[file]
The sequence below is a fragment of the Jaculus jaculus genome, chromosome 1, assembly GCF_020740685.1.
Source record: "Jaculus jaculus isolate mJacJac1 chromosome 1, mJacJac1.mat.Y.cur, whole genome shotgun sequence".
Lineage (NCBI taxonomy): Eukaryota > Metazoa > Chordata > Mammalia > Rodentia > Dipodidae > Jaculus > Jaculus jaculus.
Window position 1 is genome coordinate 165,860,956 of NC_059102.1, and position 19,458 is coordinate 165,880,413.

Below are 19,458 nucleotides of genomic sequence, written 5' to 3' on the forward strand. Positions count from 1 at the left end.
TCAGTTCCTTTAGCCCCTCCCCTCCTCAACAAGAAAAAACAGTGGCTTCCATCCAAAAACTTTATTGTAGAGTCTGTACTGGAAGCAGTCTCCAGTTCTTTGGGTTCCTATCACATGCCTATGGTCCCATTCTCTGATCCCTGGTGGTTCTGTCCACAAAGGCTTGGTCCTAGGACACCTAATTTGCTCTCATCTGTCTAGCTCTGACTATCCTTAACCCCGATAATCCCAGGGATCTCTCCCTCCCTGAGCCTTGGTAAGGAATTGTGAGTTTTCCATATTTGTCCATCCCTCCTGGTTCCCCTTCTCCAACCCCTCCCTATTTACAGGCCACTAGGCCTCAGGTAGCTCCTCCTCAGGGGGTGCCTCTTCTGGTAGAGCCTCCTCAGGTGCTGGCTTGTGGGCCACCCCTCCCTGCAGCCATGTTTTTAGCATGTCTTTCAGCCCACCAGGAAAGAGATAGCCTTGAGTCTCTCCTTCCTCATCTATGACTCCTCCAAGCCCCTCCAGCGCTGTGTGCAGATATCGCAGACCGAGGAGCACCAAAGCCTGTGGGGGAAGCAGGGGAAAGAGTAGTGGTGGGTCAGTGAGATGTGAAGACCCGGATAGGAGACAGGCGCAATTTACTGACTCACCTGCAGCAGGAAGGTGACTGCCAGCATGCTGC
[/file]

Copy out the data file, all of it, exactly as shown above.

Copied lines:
The sequence below is a fragment of the Jaculus jaculus genome, chromosome 1, assembly GCF_020740685.1.
Source record: "Jaculus jaculus isolate mJacJac1 chromosome 1, mJacJac1.mat.Y.cur, whole genome shotgun sequence".
Lineage (NCBI taxonomy): Eukaryota > Metazoa > Chordata > Mammalia > Rodentia > Dipodidae > Jaculus > Jaculus jaculus.
Window position 1 is genome coordinate 165,860,956 of NC_059102.1, and position 19,458 is coordinate 165,880,413.

Below are 19,458 nucleotides of genomic sequence, written 5' to 3' on the forward strand. Positions count from 1 at the left end.
TCAGTTCCTTTAGCCCCTCCCCTCCTCAACAAGAAAAAACAGTGGCTTCCATCCAAAAACTTTATTGTAGAGTCTGTACTGGAAGCAGTCTCCAGTTCTTTGGGTTCCTATCACATGCCTATGGTCCCATTCTCTGATCCCTGGTGGTTCTGTCCACAAAGGCTTGGTCCTAGGACACCTAATTTGCTCTCATCTGTCTAGCTCTGACTATCCTTAACCCCGATAATCCCAGGGATCTCTCCCTCCCTGAGCCTTGGTAAGGAATTGTGAGTTTTCCATATTTGTCCATCCCTCCTGGTTCCCCTTCTCCAACCCCTCCCTATTTACAGGCCACTAGGCCTCAGGTAGCTCCTCCTCAGGGGGTGCCTCTTCTGGTAGAGCCTCCTCAGGTGCTGGCTTGTGGGCCACCCCTCCCTGCAGCCATGTTTTTAGCATGTCTTTCAGCCCACCAGGAAAGAGATAGCCTTGAGTCTCTCCTTCCTCATCTATGACTCCTCCAAGCCCCTCCAGCGCTGTGTGCAGATATCGCAGACCGAGGAGCACCAAAGCCTGTGGGGGAAGCAGGGGAAAGAGTAGTGGTGGGTCAGTGAGATGTGAAGACCCGGATAGGAGACAGGCGCAATTTACTGACTCACCTGCAGCAGGAAGGTGACTGCCAGCATGCTGC